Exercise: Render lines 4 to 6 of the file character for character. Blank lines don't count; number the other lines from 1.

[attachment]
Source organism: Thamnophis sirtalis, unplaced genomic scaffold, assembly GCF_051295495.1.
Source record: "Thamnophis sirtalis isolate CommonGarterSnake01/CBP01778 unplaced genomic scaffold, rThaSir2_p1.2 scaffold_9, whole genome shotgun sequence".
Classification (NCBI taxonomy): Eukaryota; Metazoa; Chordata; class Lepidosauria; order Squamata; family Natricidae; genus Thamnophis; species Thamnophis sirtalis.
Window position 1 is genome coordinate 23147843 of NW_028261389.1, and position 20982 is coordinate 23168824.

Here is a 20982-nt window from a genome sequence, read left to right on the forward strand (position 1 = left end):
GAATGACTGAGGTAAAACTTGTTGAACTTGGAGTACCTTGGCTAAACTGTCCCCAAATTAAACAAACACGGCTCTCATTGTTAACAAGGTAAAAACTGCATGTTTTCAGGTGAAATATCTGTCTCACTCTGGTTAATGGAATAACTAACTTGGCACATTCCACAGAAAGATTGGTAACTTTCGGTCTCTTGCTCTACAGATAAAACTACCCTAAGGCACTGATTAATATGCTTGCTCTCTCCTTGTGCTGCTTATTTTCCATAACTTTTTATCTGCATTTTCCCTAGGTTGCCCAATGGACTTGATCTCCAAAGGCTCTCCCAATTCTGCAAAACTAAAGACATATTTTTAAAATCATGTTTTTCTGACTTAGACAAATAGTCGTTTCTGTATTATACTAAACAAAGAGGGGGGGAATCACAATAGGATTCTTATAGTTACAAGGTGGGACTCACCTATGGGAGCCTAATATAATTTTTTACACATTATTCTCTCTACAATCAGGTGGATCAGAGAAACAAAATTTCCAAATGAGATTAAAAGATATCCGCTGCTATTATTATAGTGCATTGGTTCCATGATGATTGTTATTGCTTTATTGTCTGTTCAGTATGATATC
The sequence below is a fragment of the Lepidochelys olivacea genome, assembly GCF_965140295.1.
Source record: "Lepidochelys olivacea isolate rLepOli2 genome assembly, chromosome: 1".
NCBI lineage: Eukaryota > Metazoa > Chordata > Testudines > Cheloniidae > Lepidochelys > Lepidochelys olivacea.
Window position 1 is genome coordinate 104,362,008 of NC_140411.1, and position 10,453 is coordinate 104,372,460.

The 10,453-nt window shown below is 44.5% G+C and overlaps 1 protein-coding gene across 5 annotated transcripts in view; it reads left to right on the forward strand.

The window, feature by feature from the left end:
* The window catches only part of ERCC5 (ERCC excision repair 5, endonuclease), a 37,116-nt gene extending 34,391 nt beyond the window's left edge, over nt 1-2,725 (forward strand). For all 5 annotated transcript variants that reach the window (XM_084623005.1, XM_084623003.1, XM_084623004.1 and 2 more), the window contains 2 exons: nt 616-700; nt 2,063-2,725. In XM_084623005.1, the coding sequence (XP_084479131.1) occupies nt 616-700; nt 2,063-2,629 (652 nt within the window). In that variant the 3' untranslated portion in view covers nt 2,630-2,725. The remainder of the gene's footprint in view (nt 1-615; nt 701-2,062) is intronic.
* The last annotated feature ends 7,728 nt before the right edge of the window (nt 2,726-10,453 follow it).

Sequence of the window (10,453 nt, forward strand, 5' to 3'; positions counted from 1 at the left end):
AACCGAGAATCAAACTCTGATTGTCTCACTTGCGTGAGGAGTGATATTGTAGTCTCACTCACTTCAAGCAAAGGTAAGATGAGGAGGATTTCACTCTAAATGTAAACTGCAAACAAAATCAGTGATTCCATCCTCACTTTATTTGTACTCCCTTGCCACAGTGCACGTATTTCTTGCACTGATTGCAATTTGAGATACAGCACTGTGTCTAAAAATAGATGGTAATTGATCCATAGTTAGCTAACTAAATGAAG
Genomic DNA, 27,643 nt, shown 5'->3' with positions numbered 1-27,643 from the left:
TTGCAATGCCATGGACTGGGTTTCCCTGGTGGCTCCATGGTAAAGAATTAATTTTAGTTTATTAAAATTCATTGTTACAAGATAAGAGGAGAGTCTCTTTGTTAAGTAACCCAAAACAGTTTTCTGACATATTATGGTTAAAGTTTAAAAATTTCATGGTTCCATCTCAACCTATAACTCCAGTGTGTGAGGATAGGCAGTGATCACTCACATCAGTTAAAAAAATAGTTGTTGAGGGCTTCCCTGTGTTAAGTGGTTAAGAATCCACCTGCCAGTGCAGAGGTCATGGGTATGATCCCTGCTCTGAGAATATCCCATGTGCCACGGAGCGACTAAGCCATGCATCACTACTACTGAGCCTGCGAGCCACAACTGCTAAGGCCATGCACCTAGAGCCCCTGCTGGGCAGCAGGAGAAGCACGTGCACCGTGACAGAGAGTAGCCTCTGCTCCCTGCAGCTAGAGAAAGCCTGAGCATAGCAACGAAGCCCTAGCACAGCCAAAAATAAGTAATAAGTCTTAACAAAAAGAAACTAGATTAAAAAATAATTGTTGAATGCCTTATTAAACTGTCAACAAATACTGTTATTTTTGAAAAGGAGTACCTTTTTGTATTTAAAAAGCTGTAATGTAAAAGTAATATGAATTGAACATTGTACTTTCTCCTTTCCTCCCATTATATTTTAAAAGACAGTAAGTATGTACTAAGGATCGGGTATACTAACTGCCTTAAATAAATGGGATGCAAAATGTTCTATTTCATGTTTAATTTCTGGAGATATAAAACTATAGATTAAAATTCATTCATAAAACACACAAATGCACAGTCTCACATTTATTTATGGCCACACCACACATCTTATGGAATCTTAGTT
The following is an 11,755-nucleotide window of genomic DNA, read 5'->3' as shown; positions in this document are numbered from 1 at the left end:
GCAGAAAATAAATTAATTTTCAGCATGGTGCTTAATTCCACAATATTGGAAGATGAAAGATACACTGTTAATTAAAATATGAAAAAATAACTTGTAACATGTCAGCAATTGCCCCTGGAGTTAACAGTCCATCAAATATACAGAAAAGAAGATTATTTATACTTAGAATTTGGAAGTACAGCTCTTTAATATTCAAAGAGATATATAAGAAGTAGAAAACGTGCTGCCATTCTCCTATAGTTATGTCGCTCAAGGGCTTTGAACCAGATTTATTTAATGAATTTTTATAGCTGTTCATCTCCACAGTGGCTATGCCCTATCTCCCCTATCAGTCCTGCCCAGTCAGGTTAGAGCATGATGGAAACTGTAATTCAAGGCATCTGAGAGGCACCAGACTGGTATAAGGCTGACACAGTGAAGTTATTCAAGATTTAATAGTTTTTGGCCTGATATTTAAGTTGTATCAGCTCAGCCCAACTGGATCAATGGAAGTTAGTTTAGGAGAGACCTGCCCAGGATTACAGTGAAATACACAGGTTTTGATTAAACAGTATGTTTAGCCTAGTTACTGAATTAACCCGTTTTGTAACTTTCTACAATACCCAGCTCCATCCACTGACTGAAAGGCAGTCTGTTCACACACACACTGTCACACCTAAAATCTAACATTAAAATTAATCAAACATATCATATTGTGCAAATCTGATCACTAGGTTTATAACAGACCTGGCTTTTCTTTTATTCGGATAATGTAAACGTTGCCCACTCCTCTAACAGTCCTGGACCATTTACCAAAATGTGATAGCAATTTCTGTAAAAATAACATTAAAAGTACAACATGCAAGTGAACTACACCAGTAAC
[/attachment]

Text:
Window position 1 is genome coordinate 23147843 of NW_028261389.1, and position 20982 is coordinate 23168824.

Here is a 20982-nt window from a genome sequence, read left to right on the forward strand (position 1 = left end):
GAATGACTGAGGTAAAACTTGTTGAACTTGGAGTACCTTGGCTAAACTGTCCCCAAATTAAACAAACACGGCTCTCATTGTTAACAAGGTAAAAACTGCATGTTTTCAGGTGAAATATCTGTCTCACTCTGGTTAATGGAATAACTAACTTGGCACATTCCACAGAAAGATTGGTAACTTTCGGTCTCTTGCTCTACAGATAAAACTACCCTAAGGCACTGATTAATATGCTTGCTCTCTCCTTGTGCTGCTTATTTTCCATAACTTTTTATCTGCATTTTCCCTAGGTTGCCCAATGGACTTGATCTCCAAAGGCTCTCCCAATTCTGCAAAACTAAAGACATATTTTTAAAATCATGTTTTTCTGACTTAGACAAATAGTCGTTTCTGTATTATACTAAACAAAGAGGGGGGGAATCACAATAGGATTCTTATAGTTACAAGGTGGGACTCACCTATGGGAGCCTAATATAATTTTTTACACATTATTCTCTCTACAATCAGGTGGATCAGAGAAACAAAATTTCCAAATGAGATTAAAAGATATCCGCTGCTATTATTATAGTGCATTGGTTCCATGATGATTGTTATTGCTTTATTGTCTGTTCAGTATGATATC